Indiana State University Newsroom

Honoring and empowering Wounded Warriors: University hosts event for injured service members, families

October 1, 2015

For two years after Army veteran Chris Wiese came home from Iraq with a traumatic brain injury, he isolated himself inside his house and did nothing. Nothing that is, except drink - and relive the horrors of war, especially the blast from an improvised explosive device that ended his second tour of duty.

"I didn't care about myself when I came back from overseas," said the Champaign, Ill. man who suffers from post-traumatic stress disorder. "I just felt like the world did a 360 on me, and I couldn't trust the world. I was scared to go out in public because I was scared what (was) going to happen."But now, the Wounded Warrior Project is helping Wiese recover and begin, however slowly, to once again live a more normal life, he said during a recent Wounded Warrior event at Indiana State University's Sycamore Outdoor Center.

"They help me get out of the house and actually do things," Wiese said, his girlfriend Shardai Shelton at his side. "What we're doing right now is almost like a free vacation."

A fellow veteran with the Wounded Warrior Project helped Wiese find a new friend - his service dog Kilo. The two played fetch at Sycamore Lake. Shelton rode the Outdoor Center's zip ride. The couple's children played games, and a clown made them balloon animals.

More than 40 veterans and their families attended Indiana State's fifth Wounded Warrior event. All but the first one have been open to veterans' families. Make no mistake about it: Families suffer along with their veterans.

"Family definitely helps because they support me," Wiese said. "I would never have come to functions or anything by myself."

"It means a lot," fellow Army veteran Tim Carter of Indianapolis, who tallied three tours of duty in Iraq, said. "It allows my family to connect with other families and me to connect with other warriors to just share our experiences and share things that we've overcome. Not only has the soldier endured a lot but the families have as well."

Talking with other injured veterans at Wounded Warrior events about their shared experiences also aids recovery, said Wiese, who is coping much better than in those first two years following his 2010 return stateside.

Still, it's much easier for him to talk with others who have served than with "ordinary people off the streets," he said. "They look at me with all kinds of different weird looks. I get these things in my head like they think I'm a killer or they don't know what I'm talking about or I'm telling lies. You feel more comfortable talking to (veterans). You feel like family."

Alberto Lopez, outreach coordinator with Wounded Warrior Project, said the organization's goal is simple.

"To honor and empower Wounded Warriors," he said. "Getting them out and interacting in the community with other people, other veterans who have served and other resources in the community, like Indiana State University, and just letting them know what resources are out there for them to utilize."Don Rogers, professor and chair of the department of kinesiology, recreation and sport and director of the Sycamore Outdoor Center, said the 80-acre wooded and lake-filled facility near Brazil hosts many events for students and the public, but "none of them is more special to us than the Wounded Warrior program."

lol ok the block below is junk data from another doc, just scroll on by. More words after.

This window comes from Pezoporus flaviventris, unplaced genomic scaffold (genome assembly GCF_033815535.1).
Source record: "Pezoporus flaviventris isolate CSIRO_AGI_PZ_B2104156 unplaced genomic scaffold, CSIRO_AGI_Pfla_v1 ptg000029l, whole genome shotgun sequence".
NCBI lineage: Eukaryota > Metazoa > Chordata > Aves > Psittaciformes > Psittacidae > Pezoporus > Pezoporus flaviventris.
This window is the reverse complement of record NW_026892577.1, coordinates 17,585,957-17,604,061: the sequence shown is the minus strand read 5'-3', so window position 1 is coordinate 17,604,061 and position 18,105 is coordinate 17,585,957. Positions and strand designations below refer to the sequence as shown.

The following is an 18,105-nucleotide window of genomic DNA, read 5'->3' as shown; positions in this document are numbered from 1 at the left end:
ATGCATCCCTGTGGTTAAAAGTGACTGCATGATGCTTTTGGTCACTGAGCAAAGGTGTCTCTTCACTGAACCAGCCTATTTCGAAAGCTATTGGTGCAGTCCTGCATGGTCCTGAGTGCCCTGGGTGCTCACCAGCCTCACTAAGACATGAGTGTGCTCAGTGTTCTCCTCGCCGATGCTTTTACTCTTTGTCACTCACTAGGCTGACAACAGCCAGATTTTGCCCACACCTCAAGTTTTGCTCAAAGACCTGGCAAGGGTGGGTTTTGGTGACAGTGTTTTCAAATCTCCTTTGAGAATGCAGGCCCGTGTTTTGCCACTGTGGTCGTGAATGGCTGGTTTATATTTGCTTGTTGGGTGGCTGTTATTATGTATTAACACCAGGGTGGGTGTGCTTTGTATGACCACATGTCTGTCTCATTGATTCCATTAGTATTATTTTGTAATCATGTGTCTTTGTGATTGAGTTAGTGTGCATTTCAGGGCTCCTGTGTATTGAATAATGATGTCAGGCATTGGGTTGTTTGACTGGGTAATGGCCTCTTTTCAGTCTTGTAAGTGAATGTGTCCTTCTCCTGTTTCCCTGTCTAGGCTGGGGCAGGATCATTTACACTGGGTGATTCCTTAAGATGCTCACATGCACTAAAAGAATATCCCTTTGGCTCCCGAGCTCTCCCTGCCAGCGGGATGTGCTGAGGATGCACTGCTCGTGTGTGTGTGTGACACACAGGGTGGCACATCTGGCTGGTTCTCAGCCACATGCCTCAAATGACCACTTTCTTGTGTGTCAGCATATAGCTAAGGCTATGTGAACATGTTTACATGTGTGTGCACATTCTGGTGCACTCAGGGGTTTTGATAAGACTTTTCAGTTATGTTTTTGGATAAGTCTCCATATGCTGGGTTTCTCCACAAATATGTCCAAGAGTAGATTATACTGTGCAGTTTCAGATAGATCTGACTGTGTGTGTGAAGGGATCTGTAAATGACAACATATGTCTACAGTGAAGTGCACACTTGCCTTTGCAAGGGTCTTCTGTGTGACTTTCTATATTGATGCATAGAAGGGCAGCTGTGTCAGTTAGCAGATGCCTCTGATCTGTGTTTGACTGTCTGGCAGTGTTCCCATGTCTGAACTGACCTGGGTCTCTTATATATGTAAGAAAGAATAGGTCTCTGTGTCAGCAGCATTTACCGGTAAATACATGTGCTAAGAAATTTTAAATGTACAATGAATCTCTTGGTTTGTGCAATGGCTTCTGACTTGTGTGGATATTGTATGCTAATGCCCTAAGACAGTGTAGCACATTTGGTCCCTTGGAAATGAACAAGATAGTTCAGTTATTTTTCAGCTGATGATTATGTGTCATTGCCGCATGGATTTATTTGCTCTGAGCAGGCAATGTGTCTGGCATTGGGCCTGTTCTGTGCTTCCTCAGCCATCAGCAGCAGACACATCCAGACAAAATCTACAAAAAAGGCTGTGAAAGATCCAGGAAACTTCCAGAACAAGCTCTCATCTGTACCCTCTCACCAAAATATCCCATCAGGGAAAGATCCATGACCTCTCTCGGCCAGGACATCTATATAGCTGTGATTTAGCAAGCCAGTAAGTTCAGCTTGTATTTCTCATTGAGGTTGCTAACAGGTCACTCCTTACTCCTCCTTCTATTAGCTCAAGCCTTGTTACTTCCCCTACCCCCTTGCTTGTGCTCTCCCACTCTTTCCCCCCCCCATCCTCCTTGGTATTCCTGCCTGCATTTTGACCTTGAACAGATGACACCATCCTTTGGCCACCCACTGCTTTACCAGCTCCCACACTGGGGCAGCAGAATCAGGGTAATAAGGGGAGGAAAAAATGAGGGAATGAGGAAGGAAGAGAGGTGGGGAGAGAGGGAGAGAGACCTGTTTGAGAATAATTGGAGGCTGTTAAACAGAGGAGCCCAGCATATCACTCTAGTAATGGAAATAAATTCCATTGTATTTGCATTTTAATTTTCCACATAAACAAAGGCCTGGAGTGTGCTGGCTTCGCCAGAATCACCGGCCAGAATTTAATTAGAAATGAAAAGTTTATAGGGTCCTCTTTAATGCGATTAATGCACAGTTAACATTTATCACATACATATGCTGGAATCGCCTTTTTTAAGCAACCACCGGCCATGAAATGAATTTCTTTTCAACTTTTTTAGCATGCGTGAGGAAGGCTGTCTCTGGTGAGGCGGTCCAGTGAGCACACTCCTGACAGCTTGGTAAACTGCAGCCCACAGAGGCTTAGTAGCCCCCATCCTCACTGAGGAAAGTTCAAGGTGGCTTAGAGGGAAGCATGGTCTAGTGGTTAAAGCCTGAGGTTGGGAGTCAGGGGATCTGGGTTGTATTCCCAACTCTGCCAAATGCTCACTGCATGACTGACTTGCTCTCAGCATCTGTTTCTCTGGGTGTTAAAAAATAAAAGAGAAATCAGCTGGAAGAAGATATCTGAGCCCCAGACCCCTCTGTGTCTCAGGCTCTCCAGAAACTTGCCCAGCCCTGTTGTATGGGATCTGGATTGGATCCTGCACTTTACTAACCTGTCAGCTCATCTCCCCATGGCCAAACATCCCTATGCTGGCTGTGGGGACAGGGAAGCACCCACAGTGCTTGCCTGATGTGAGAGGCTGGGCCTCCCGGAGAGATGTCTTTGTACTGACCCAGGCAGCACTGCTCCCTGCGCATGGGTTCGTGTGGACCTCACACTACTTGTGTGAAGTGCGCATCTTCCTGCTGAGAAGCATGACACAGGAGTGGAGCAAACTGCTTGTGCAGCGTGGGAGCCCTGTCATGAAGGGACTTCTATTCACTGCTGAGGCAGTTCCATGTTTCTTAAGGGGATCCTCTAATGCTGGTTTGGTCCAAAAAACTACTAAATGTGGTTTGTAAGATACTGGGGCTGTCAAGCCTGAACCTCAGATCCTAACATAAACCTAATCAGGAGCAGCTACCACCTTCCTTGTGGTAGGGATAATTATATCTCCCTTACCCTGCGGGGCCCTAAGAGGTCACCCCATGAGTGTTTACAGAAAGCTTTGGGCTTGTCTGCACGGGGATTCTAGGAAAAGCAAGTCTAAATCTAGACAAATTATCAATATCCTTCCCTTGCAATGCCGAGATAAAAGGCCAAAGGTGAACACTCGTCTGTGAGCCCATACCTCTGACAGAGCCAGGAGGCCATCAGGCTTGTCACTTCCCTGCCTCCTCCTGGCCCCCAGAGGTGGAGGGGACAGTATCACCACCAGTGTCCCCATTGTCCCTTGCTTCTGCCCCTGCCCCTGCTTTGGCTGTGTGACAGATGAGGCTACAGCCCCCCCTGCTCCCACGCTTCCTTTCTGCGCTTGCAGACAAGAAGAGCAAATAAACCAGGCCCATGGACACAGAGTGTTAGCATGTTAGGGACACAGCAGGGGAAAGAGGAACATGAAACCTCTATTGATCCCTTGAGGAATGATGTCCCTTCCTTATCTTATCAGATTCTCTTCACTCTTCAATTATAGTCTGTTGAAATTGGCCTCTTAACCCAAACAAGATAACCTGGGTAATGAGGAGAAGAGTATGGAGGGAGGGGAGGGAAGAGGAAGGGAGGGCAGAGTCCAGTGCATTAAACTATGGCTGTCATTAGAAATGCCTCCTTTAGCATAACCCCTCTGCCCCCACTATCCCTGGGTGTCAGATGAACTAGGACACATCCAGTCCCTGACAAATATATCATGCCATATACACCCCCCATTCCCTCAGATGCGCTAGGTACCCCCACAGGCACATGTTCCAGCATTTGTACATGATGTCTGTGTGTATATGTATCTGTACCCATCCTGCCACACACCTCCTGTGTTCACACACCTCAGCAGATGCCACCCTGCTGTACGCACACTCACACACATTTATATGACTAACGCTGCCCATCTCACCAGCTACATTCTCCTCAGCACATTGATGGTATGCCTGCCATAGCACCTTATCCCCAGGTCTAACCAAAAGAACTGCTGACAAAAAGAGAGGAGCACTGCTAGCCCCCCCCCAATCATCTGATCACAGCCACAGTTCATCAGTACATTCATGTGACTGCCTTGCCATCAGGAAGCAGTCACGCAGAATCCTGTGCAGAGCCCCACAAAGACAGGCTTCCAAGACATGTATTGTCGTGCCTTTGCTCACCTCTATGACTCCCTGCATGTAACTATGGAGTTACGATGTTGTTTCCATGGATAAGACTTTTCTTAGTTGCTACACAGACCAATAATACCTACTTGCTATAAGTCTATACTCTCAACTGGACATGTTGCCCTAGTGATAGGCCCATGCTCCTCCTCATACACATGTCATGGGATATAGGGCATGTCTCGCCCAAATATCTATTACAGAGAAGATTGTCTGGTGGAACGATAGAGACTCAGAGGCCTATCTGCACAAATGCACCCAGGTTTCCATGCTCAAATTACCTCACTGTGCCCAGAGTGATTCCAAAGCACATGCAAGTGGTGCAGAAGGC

Rogers, a Navy veteran, said the university "took things up a notch" this fall at the request of the Wounded Warrior Project office in Chicago, which wants to use the Indiana State event as a model for the rest of the country.

Hence the clown, games and Boy Scouts providing a variety of activities for children.

The event, and others like it, also helps Indiana State students planning careers in recreation therapy, recreation management and sport management.

"It's not something you script and overly direct. You set things up for them to have opportunities. You put them in there and you kind of get back out of the way and let them have the experience," Rogers said. "Later when they talk about it, they are so exuberant. They are clearly touched by it. There's no doubt they see the educational value. It helps reaffirm their commitment and passion to a field where they can do this sort of work."

While several Indiana State University students helped out at the event, Nicholas Mason, a senior recreation and sport management major from Fishers who has served in the Air Force, was on hand primarily as an observer in preparation for leading a university-run Wounded Warrior program next spring.

"Being a veteran myself, I've seen firsthand how going overseas and coming back home can affect people differently," he said. "It's good to have these kind of outlets where you can be around people who've sort of experienced the same thing and be able to talk to them and just not keep it all bottled up inside."

Photo: - Chris Wiese, an Army veteran from Champaign, Ill. prepares to ride the zip ride during a Wounded Warrior Project event at Indiana State University's Sycamore Outdoor Center Sept. 27, 2016. (ISU/Katy Etnier)

Photo: - Shardai Shelton of Champaign, Ill. enjoys a Wounded Warrior Project event with her children (from left), Shianne, Ashton and Aldan Wiese Sept. 27, 2015 at Indiana State University's Sycamore Outdoor Center. (ISU/Katy Etnier)

Photo: - Adam Schill entertained children by making balloon animals during a Wounded Warrior Project event for injured service members and their families Sept. 27, 2015 at Indiana State University's Sycamore Outdoor Center. (ISU/Katy Etnier)

Media contact and writer: Dave Taylor, media relations director, Office of Communications and Marketing, Indiana State University, 812-2237-3743 or